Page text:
Boortz’ stated purpose in this diatribe was to dispel any ideas that he has racist views or that racism is even really still present in any direct or veiled sentiments in mainstream media.  He argued that, quite the opposite, liberals keep grasping onto out-dated claims of racism to attack ad hominem anyone who disagrees with the liberal agenda.  After a call-in conversation with an African American listener who, though sympathetic to Boortz’s sentiments, tried unsuccessfully to educate Boortz on certain nuances of racial identity (repeatedly bringing up Obama’s mixed racial heritage in addition to musing on the fact that a ‘multi-racial’ option for ethnicity has remained absent on certain computerized applications until recent years), Boortz took a female caller and without ever actually allowing her the chance to state her reason for calling, proposed to her a sensational situation which called into question whether or not she, the caller, had racial prejudices.  The ironic thing about the situation he laid out for her is that in doing so, he seemed to give his listening audience a closer look into his own racial prejudices.

After espousing that she had been brought up to see people as people, regardless of skin color, this caller was presented the following scenario by Boortz.  She was asked to picture herself at an ATM after dark.  On her left, approaching her, was an elderly white lady wearing a Tweety Bird hat and using the assistance of a walker.  On her right, approaching her, was a young black man (Boortz noticeably called him “a black,” a term that in and of itself carries quite a bit of racial baggage) who had cornrows, wore a hoodie, whose pants “sagged down to his knees,” and who was “grabbing his crotch” (Boortz’s verbal emphasis).  Boortz then asked this caller if she could honestly look to her left and to her right, and regard both individuals equally as people.  Her answer was yes.  He then said, “Let me put it this way, when you are finished with your transaction, which way are you going to go, in the direction of this hoodlum, or in the direction of Tweety Bird’s grandmother?”  Her answer was to say effectively that she would go whichever way she originally intended, not allowing the presence of these two people to cause her any difference in her direction of travel than if they were absent.  Neil Boortz responded by saying, “I don’t buy it,” and cutting to commercial.

It was at this point that I turned off the radio, indignant, and decided to ruminate over this interchange, so as to later write this very criticism.  What gets me is Boortz’s obvious juxtaposition of two very extreme cultural archetypes, the contrast between, as he puts it himself, some young hoodlum and Tweety Bird’s grandmother.  These two images are quite evocative of two very different emotions.  One, comfort or even pity, and the other, fear. As if such a situational juxtaposition were likely to ever actually happen.  Come on, really?  The false dichotomy that Boortz proposed to this caller is of the same sensational variety as the absurd theoretical, “what if someone was holding a gun to your head and forced you to choose between A and B?”  He was trying to illicit a fear response in this woman, fear based on a very negative stereotype of black men in our society that is more reflective of his preconceived notions than hers.  Her response was to ignore this false dichotomy and speak from the perspective of someone with a broader logical ethic than fear.  Boortz, in a very typical neo-conservative reaction, categorically denied the validity of her response and ended all other chance of further discussion by abruptly cutting to commercial.  And this is the same type of rhetoric which is advertised as “fair and balanced” on other, unnamed networks.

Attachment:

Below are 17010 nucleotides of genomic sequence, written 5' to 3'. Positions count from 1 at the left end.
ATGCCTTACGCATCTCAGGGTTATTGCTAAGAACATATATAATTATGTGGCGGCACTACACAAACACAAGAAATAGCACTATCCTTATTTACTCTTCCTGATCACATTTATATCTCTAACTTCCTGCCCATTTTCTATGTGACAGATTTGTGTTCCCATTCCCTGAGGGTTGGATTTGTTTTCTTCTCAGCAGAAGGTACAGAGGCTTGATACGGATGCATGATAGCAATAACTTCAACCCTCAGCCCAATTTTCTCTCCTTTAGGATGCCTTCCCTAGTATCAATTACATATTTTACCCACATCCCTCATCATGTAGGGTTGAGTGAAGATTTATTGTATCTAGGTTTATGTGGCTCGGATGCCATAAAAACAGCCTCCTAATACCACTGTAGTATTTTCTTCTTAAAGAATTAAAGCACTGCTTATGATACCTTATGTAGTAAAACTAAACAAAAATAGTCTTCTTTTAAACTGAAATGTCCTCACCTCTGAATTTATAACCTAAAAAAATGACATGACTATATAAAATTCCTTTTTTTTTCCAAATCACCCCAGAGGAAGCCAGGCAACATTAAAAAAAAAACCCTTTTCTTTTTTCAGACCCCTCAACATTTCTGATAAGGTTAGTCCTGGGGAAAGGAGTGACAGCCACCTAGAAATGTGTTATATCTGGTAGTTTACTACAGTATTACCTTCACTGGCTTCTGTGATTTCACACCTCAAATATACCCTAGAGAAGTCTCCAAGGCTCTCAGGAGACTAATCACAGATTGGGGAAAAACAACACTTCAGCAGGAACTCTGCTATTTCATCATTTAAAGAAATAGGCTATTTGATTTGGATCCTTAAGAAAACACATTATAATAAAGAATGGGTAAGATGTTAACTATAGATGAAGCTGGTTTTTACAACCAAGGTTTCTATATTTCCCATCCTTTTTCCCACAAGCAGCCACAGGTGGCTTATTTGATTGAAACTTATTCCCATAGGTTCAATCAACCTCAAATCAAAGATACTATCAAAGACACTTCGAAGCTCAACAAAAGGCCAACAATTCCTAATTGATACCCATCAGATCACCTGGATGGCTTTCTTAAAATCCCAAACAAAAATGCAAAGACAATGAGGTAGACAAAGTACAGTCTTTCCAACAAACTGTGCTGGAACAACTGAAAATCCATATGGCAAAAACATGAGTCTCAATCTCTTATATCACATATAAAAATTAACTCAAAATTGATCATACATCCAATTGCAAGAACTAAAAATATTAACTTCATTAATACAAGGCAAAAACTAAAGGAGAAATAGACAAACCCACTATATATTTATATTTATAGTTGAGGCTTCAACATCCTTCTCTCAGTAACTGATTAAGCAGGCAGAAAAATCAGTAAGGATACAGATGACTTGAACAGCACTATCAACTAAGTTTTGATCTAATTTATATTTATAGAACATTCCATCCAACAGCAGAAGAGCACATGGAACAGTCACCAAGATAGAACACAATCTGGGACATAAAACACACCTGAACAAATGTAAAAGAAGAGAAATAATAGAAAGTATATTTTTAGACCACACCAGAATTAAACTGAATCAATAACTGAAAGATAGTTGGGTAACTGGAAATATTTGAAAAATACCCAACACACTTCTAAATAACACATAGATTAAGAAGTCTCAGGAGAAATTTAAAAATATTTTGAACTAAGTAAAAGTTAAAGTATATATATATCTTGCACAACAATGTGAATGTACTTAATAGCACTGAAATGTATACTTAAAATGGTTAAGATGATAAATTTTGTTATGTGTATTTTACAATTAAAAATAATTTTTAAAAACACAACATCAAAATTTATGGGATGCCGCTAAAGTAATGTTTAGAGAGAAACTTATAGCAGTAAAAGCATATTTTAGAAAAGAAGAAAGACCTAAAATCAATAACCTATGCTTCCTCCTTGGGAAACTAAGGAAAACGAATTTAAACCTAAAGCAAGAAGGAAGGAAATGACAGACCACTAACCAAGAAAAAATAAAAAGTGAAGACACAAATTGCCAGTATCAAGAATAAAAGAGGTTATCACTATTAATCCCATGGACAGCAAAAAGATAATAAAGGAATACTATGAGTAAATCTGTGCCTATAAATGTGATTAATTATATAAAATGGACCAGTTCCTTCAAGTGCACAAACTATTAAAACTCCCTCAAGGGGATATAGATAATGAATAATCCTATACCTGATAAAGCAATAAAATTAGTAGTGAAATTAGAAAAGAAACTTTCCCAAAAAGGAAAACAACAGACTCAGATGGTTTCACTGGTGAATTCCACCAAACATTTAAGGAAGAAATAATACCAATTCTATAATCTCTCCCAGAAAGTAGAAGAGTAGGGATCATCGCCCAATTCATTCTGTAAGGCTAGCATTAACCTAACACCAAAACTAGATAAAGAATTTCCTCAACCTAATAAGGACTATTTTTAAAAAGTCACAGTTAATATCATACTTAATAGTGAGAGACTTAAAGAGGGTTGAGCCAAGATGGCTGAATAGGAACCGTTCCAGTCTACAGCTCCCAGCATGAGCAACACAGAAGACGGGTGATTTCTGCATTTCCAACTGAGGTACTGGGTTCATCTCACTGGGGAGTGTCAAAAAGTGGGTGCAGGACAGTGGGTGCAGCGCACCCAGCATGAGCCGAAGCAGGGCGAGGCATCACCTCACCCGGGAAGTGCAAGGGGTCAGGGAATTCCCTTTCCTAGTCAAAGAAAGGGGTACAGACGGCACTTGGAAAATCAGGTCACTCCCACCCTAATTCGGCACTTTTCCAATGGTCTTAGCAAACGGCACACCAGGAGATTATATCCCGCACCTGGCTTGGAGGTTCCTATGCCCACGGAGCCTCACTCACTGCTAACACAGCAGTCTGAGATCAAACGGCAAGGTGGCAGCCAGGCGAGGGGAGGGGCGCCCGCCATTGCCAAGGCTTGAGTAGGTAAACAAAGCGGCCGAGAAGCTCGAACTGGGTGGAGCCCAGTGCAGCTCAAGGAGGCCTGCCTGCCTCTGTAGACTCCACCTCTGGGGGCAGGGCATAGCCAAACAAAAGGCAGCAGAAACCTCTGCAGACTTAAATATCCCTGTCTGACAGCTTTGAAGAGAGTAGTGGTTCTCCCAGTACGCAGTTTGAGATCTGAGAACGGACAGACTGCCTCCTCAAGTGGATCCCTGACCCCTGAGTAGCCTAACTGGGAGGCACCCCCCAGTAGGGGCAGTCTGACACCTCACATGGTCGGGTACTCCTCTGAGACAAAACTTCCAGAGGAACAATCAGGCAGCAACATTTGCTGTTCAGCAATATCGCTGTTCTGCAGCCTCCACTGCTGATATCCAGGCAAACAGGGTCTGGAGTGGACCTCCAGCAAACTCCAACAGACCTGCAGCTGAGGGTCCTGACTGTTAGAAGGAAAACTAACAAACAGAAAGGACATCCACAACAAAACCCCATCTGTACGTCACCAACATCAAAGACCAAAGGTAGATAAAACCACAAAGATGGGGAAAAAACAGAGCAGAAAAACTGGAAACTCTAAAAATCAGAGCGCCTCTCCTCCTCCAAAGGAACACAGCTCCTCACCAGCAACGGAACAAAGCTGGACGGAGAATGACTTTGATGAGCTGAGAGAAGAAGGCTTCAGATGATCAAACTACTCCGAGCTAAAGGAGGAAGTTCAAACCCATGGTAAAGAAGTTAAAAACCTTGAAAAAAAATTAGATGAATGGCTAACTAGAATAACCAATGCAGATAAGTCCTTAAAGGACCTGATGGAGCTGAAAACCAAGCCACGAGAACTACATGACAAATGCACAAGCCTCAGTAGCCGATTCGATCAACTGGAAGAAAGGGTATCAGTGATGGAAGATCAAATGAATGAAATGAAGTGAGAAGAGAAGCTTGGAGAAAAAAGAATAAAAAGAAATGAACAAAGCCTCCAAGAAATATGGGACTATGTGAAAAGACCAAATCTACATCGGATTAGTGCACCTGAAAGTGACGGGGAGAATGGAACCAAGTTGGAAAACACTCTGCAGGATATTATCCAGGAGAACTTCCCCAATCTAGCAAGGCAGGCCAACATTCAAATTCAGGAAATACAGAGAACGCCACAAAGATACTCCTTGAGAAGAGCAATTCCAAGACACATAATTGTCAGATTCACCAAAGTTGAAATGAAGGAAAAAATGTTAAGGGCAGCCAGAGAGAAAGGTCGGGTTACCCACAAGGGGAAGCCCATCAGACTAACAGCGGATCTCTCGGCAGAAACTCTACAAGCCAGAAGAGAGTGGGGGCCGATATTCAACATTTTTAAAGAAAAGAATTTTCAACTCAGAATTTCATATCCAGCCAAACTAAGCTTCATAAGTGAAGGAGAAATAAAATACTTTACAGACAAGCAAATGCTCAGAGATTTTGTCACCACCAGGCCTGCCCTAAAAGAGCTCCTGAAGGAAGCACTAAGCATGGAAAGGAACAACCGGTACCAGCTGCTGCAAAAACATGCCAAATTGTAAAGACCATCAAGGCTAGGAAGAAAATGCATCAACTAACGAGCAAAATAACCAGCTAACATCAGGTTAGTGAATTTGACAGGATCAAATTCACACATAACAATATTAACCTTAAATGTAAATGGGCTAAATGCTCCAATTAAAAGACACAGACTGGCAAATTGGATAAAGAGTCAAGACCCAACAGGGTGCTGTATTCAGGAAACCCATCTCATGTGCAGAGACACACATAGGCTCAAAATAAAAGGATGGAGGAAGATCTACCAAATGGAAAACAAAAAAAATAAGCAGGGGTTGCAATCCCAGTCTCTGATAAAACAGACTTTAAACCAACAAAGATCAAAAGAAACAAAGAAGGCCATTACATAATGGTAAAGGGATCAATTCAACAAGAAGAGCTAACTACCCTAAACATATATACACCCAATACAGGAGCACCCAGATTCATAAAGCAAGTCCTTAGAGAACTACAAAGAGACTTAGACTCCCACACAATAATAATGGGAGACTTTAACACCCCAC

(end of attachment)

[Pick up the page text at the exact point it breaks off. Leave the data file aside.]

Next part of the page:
This type of rhetoric is in not enlightened; it is not mature, it is not conducive for discussion or self-education.  Simply put, it is childish.  The tactics I heard today on the Neil Boortz show are the same as those used by children who want to win an argument with a rival while cutting them down in order to do it.  The sad thing is that these tactics are used by people who call themselves journalists.  Worse, people of all classes actually buy into this type of rhetoric as an acceptable means of dialogue with those they disagree with, resulting in the stubborn and divisive quarreling we’ve seen more and more frequently in American politics. I am at a loss. Though thankful for my own collegiate education, which has granted me the exposure to such a variety of views as has allowed me to think and speak critically about the world around me, I see that some of my very peers, as well as some of those who are supposed to be more educated and well-rounded than myself, certainly people with greater public influence than myself, are incapable of holding differing views in tension, and see things rather in terms of one extreme or the other, and when presented with a view to which they do not adhere, have the same emotional response as a small child whose mother has abruptly set him/her down and left the room: fear, anger, and shouting, crying out for the return of comfortable familiarity.

I honestly pray for a resurgence of rational discourse and neighborly rhetoric—peaceful engagement instead of militant immobility—in our socio-political forums.